La liste de mes publication mise à jour est ici: NASA Astrophysics Data System


Charon’s size and an upper limit on its atmosphere from a stellar occultation
(2006, 439, 52)

Pluto and its satellite, Charon (discovered in 1978), appear to form a double planet, rather than a hierarchical planet/satellite couple. Charon is about half Pluto’s size and about one-eighth its mass. The precise radii of Pluto and Charon have remained uncertain, leading to large uncertainties on their densities. Although stellar occultations by Charon are in principle a powerful way of measuring its size, they are rare, as the satellite subtends less than 0.3 microradians (0.06 arcsec) on the sky. One occultation (in 1980) yielded a lower limit of 600 km for the satellite’s radius, which was later refined to 601.5 km. Here we report observations from a multi-station stellar occultation by Charon, which we use to derive a radius, C = 603.6 +/- 1.4 km (1σ), and a density of ρ = 1.71 +/- 0.08 g cm-3. This occultation also provides upper limits of 110 and 15 (3σ) nanobar for an atmosphere around Charon, assuming respectively a pure nitrogen or pure methane atmosphere.


Deep Impact: Observations from a Worldwide Earth-Based Campaign
(2005, 310, 265)

On 4 July 2005, many observatories around the world and in space observed the collision of Deep Impact with comet 9P/Tempel 1 or its aftermath. This was an unprecedented coordinated observational campaign. These data show that (i) there was new material after impact that was compositionally different from that seen before impact; (ii) the ratio of dust mass to gas mass in the ejecta was much larger than before impact; (iii) the new activity did not last more than a few days, and by 9 July the comet’s behavior was indistinguishable from its pre-impact behavior; and (iv) there were interesting transient phenomena that may be correlated with cratering physics.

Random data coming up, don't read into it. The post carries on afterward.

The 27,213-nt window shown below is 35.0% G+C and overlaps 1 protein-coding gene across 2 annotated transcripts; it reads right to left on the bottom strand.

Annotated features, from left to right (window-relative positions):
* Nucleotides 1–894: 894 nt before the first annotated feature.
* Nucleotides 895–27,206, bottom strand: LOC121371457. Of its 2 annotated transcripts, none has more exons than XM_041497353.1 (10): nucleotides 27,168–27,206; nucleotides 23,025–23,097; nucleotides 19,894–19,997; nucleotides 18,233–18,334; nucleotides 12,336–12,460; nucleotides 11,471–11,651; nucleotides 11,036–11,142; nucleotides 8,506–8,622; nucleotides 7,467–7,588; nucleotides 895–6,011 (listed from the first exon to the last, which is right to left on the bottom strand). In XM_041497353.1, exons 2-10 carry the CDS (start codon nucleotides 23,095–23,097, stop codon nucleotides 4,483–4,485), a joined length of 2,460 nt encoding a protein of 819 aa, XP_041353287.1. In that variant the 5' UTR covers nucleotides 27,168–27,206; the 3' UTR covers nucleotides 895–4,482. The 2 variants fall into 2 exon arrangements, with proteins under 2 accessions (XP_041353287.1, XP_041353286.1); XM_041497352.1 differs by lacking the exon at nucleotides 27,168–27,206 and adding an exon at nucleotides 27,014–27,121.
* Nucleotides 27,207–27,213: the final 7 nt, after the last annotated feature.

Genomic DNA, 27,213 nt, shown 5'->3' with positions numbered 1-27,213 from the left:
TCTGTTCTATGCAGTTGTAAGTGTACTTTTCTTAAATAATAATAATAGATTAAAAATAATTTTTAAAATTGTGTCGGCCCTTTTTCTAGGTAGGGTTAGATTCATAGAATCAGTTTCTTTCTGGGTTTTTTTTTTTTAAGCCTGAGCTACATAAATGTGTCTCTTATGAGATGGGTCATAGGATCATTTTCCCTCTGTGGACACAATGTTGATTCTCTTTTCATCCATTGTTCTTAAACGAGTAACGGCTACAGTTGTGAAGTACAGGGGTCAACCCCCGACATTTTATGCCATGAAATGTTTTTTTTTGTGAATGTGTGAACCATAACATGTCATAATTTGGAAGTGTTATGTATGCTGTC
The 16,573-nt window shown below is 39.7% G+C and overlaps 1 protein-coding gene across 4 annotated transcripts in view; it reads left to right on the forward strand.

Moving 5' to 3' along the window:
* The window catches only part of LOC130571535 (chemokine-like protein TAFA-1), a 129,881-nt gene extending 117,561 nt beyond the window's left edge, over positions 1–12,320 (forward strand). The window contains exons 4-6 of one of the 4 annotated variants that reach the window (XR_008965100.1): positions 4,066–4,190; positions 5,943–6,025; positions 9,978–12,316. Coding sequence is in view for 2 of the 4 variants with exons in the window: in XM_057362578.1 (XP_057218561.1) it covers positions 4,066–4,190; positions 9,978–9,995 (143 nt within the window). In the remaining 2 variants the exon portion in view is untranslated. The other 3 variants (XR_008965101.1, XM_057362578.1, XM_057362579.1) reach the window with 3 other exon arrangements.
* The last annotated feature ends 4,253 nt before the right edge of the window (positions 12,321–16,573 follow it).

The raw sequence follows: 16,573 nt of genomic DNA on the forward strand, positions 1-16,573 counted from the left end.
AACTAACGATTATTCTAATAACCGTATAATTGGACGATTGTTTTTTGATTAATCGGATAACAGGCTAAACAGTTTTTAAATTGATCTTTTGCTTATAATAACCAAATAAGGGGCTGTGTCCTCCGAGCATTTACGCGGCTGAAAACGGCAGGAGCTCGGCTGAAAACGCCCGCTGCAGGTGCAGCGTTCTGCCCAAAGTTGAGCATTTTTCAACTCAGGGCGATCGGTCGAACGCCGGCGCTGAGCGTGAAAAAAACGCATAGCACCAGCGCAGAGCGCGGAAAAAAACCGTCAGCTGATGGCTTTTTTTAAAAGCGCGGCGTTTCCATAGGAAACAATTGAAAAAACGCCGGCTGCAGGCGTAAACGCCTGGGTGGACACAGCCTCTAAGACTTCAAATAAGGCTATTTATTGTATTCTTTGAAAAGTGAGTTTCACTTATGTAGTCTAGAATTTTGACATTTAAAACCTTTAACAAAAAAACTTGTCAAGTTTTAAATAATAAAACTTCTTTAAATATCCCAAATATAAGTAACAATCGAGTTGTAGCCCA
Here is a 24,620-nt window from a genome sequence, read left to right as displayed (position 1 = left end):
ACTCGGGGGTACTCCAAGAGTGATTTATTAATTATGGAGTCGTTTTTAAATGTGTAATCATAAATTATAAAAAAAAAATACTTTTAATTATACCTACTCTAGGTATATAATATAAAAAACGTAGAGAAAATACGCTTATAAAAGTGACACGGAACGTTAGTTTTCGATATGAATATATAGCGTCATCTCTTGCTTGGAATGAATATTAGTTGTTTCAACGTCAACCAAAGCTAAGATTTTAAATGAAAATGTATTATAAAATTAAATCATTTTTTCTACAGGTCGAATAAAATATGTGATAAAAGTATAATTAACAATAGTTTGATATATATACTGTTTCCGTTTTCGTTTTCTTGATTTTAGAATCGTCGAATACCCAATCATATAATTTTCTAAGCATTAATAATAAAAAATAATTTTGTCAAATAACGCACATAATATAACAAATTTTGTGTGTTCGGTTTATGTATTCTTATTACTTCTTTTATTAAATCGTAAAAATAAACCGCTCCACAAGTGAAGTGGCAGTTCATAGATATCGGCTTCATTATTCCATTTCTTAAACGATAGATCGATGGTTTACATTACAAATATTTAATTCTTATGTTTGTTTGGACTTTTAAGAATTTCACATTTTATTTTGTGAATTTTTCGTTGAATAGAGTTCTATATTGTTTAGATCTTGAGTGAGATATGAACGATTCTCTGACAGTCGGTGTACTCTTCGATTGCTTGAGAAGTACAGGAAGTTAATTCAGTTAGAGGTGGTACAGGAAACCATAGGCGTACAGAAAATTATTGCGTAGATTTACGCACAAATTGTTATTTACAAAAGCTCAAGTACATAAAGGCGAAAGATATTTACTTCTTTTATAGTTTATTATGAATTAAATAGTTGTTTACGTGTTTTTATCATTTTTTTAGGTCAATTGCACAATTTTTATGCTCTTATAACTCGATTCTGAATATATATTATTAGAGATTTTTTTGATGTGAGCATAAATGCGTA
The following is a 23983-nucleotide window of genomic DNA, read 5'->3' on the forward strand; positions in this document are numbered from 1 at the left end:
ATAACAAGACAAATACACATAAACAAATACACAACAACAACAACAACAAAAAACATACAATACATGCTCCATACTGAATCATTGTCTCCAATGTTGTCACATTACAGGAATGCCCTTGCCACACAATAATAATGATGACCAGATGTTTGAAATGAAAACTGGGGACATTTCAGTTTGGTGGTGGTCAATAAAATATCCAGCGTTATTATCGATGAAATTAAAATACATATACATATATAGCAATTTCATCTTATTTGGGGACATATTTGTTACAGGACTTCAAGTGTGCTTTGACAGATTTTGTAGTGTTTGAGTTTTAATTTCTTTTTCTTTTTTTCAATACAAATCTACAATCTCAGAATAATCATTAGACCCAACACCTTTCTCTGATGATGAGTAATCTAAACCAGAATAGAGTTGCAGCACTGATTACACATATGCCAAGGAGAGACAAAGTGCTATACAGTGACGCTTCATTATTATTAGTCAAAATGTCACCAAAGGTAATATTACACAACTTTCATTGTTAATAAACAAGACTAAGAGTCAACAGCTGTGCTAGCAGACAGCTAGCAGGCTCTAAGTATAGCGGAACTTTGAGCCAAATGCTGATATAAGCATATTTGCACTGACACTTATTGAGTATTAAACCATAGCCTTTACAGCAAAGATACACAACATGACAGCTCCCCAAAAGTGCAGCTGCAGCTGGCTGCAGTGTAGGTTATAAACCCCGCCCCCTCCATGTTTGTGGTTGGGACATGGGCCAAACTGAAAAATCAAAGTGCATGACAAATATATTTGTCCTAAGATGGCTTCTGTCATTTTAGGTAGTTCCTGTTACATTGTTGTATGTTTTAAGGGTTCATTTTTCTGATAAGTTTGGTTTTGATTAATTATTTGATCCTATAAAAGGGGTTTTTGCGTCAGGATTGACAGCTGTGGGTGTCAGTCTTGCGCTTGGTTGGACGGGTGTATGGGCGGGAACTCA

The Astrophysical Journal

Accurate X-Ray position of the anomalous X-Ray Pulsar XTE J1810-197 and identification of its likely infrared counterpart
(2004, 603, L97)

Unveiling the Central Parsec Region of an Active Galactic Nucleus: The Circinus Nucleus in the Near-Infrared with the Very Large Telescope
(2004, 614, 135)

Astronomy & Astrophysics

Dust observations of Comet 9P/Tempel 1 at the time of the Deep Impact
(2007, 476, 979)

Broad- and narrowband visible imaging of comet 9P/Tempel 1 at ESO around the time of the Deep Impact event
(2007, 470, 1175)

A dual emission mechanism in Sgr A*/L’?
(2005, 439, L9)

Mid-infrared imaging of active galaxies. Active nuclei and embedded star clusters
(2005, 438, 803)

Organic matter in Seyfert 2 nuclei: comparison with our Galactic center lines of sight
(2004, 423, 549)

A new VLT surface map of Titan at 1.575 µm
(2004, 421, L17)

The infrared L’-band view of the Galactic Center with NAOS-CONICA at VLT
(2004, 417, L15)

VLT 3-5 µm spectroscopy and imaging of NGC 1068: does the AGN hide nuclear starburst activity?
(2003, 398, 101)

Kinematics of molecular gas in the nucleus of NGC 1068, from H2 line emission observed with VLT
(2001, 369, L33)

Adaptive optics images at 3.5 and 4.8 µm of the core arcsec of NGC 1068: more evidence for a dusty/molecular torus
(2000, 353, 465)

Hot dust in the active nucleus of NGC 7469 probed by adaptive optics observations
(1998, 336, 823)

Positioning the near-infrared versus optical emission peaks in NGC 1068 with adaptive optics
(1997, 320, 399)

Monthly Notices of the Royal Astronomical Society

Establishing the nature of companion candidates to X-ray-emitting late B-type stars
(2007, 381, 1569)

Morphology of the coronal-line region in active galactic nuclei

(2005, 364, L28)

Journal of Physics Conference Series

The infrared emission of the dust clouds close to Sgr A*
(2006, 54, 386)

Planetary and Space Science

First images of a comet with adaptive optics
(1998, 46, 547)

Publications of the Astronomical Society of the Pacific

Using Adaptive Optics systems on large telescopes: a study of the fraction of observing time really spent for science
(2001, 113, 397)

Adaptive Optics imaging at 1-5 µm on large telescopes: the COMIC camera for ADONIS
(1998, 110, 1087)

Astrophysics and Space Science

The elusive dust torus of NGC 1068 unveiled by Adaptive Optics observations from 2.2 µm to 4.8 µm
(1997, 248, 237)

Unveiling the Central Parsec Region of an Active Galactic Nucleus: The Circinus Nucleus in the Near-Infrared with the Very Large Telescope